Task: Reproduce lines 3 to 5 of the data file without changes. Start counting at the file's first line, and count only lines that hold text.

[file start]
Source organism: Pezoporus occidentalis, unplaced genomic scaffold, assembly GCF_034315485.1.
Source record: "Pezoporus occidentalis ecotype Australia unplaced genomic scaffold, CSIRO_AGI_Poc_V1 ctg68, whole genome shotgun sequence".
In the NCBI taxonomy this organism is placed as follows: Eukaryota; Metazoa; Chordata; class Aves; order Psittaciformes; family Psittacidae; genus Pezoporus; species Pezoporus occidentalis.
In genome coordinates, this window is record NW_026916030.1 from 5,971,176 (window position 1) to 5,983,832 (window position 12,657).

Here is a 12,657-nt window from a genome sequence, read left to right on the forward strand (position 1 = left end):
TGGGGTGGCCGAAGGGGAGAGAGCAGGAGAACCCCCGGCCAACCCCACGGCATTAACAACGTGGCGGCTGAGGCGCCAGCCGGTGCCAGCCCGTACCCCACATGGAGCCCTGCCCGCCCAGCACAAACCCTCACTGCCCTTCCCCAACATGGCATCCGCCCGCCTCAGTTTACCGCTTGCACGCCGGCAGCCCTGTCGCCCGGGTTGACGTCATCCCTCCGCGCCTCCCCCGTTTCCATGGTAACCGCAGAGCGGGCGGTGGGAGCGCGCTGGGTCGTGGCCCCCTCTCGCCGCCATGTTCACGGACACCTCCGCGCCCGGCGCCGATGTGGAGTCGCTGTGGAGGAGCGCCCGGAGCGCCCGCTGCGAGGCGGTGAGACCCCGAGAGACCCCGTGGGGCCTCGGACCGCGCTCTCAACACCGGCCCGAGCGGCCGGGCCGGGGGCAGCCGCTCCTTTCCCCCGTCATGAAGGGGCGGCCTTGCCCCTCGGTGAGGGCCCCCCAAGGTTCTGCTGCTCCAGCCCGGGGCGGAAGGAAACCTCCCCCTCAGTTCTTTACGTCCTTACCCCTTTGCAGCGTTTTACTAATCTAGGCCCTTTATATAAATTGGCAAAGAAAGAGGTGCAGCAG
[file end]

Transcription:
In the NCBI taxonomy this organism is placed as follows: Eukaryota; Metazoa; Chordata; class Aves; order Psittaciformes; family Psittacidae; genus Pezoporus; species Pezoporus occidentalis.
In genome coordinates, this window is record NW_026916030.1 from 5,971,176 (window position 1) to 5,983,832 (window position 12,657).

Here is a 12,657-nt window from a genome sequence, read left to right on the forward strand (position 1 = left end):